An official review of pelvic mesh and medicines in pregnancy reveals systemic sexism and abuse of power within the health care establishment over decades.
The Cumberlege Review ‘First Do No Harm’ was published in July after a two-year investigation into countless examples of avoidable harm done to women who were treated for Pelvic Organ Prolapse (POP) or Stress Urinary Incontinence (SUI). The review concluded that pelvic mesh implants have led to crippling life-changing complications and the unnecessary suffering of thousands of women. One patient quoted in the report said, “This is not a life. It is an existence. With potentially another 40 years ahead…this is a depressing prospect.”
Pelvic mesh, which is sometimes referred to as a sling implant, is a device used to treat POP and SUI. 92,000 women received a pelvic mesh implant in England between 2007 and 2015. But treatment was paused in 2018, and The Independent Medicines and Medical Devices Safety Review was ordered by Jeremy Hunt (then Secretary of State for Health) amid concerns surrounding the operations and their long-term effects.
Surgical mesh is nothing new. It has been used since the 1950s to carry out hernia and vascular repairs. Typically, each surgeon would cut flat mesh in the operating theatre to fit each patient. The significant difference with the pelvic sling is how it was developed as a one-size-fits-all device. From the early 2000s kits comprising pre-cut and pre-shaped mesh with custom applicators were marketed as a breakthrough in treatment for POP and SUI. Within a marketised health service, the pelvic sling was sold as a quick, cheap, and easy fix for SUI and POP. A bonus for health executives was the promise from manufactures such as Ethicon that the sling kit could be inserted by less experienced surgeons. The rapid uptake of mesh surgery calls into question just how many women underwent this procedure whose condition would not previously have been severe enough for surgical intervention. As the volume of mesh surgeries increased considerably, many women were told that the procedure was the new ‘gold standard’, a phrase that was used by surgeons across the country to justify surgery.
It is clear from the many stories told to the ‘First Do No Harm’ review the extent to which women’s lives have been affected: “This device took everything from me: my health, my life, my job, my dignity, my marriage, my freedom. There are a lot of us suffering.” Some of the adverse long term medical effects of the mesh include: severe and chronic pain, with many women permanently taking opioid painkillers in order to stand or walk; reduced mobility due to nerve damage caused by the mesh, with many women relying on crutches or a wheelchair; recurring or new prolapses or new incontinence; erosion of the mesh into the vagina, bladder, intestine and bowel; haemorrhage; sexual difficulties; psychological issues including PTSD, depression, anxiety and attempted suicide; autoimmune issues, and tragically, the death of at least one woman. The impact was felt far beyond the medical, however. Many women spoke about how they had lost their job, their home and experienced relationship and family breakdown.
A key theme emerging from the report is how the women had to fight to be heard. Women who raised concerns post-surgery were routinely ignored: “They would tell you there was nothing wrong with you and that you were just a hysterical woman,” said one witness. Many women were told their symptoms were ‘probably due to their menopause’. The general response from surgeons and consultants was dismissive, defensive, and arrogant. This is a clear demonstration of institutional misogyny, where the legitimate concerns of women have no status.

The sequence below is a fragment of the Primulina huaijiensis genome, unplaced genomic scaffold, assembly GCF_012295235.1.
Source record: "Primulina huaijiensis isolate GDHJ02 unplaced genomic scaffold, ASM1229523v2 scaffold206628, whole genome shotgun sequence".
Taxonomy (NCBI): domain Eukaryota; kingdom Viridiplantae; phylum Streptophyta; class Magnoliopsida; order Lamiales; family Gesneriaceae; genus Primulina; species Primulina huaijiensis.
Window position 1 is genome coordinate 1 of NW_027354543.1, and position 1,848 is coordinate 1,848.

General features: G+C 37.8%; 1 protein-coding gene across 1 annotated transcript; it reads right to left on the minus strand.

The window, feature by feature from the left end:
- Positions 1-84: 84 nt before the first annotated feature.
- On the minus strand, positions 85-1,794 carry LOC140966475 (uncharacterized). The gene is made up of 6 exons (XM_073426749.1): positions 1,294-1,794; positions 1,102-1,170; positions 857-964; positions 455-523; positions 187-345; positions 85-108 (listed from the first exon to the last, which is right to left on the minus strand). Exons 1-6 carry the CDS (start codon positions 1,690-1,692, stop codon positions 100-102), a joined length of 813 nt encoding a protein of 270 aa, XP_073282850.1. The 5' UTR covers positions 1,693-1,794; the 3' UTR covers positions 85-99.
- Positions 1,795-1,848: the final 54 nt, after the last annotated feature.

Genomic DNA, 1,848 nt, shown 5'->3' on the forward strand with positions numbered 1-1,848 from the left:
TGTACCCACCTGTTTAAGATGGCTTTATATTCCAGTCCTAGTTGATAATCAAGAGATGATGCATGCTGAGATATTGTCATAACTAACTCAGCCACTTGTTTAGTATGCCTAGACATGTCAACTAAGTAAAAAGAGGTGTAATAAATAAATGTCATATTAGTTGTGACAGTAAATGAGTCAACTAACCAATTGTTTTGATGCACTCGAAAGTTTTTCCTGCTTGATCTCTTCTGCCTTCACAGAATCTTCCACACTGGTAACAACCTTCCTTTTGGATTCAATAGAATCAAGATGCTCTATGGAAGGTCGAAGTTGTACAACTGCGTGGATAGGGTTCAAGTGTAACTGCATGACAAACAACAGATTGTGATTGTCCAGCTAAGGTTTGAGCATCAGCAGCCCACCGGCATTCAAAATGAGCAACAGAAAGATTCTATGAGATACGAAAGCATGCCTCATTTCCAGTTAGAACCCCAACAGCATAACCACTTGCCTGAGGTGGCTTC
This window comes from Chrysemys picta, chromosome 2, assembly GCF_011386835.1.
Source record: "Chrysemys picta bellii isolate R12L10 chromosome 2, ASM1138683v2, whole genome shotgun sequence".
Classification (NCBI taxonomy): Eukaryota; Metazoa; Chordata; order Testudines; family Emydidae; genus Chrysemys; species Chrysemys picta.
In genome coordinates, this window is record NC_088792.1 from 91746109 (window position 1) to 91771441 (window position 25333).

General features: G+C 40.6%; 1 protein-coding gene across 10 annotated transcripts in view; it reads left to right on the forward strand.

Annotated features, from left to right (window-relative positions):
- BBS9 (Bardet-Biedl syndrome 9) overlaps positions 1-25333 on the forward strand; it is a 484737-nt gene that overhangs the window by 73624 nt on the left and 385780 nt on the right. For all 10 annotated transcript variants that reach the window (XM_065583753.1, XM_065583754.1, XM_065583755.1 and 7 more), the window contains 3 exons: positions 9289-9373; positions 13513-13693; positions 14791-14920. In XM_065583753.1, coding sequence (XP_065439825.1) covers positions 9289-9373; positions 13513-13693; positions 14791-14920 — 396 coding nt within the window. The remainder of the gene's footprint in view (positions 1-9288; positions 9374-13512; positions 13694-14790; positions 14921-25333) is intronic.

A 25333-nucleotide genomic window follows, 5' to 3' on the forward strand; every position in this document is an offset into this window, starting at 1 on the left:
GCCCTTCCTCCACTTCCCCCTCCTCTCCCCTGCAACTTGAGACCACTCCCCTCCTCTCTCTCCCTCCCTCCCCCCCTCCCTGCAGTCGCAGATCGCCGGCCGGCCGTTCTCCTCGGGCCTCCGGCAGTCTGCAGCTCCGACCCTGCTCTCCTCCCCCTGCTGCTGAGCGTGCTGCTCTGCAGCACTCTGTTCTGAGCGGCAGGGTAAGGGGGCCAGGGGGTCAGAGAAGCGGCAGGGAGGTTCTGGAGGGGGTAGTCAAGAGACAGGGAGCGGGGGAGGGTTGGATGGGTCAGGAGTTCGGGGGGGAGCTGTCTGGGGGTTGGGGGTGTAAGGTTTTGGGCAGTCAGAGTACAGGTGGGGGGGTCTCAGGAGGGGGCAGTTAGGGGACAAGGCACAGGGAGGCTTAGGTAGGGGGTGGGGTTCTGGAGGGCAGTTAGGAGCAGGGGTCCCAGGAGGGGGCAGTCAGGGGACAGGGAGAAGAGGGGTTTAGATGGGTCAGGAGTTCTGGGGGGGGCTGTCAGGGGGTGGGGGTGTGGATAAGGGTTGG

Faced with a seemingly impenetrable wall of power and institutional denial, women formed their own patient campaign groups. These groups have been instrumental in applying the pressure that eventually lead to the Cumberlege Review.
The review itself acknowledges the systemic failure to collect data and monitor patient outcomes, in effect handing a blank cheque to Ethicon and the medical profession. One shocking revelation is that there is no mechanism for tracking the long-term impact of a mesh implant, for example.
Amongst the nine recommendations the report makes are measures to set up an independent commissioner and a regulatory framework that will both monitor and provide a system for compensation when things go wrong. A network of specialist centres for mesh-injured women will be developed.
There is also a call for greater transparency of the payments made to clinicians and medical institutions, such as teaching hospitals and research establishments.
As socialists, we recognise that these demands do not go far enough. While they attempt to regulate and bring greater transparency to the existing system, they do nothing to combat the power and influence of big business interests withing the health sector. They also fail to address the fragmentation and chronic underfunding of the NHS.
We can have no confidence that these limited recommendations will address the fundamental problem of women’s inequality as patients, or women’s oppression within capitalist society.
A truly democratised and accountable health service would kick out the private sector wholesale, take into public ownership the companies responsible for new procedures and treatments and running them with democratic control by elected bodies of health workers and patients. This must include placing women’s voices and needs at the heart of developing a serious strategy for women’s health, which has always been underfunded and undervalued.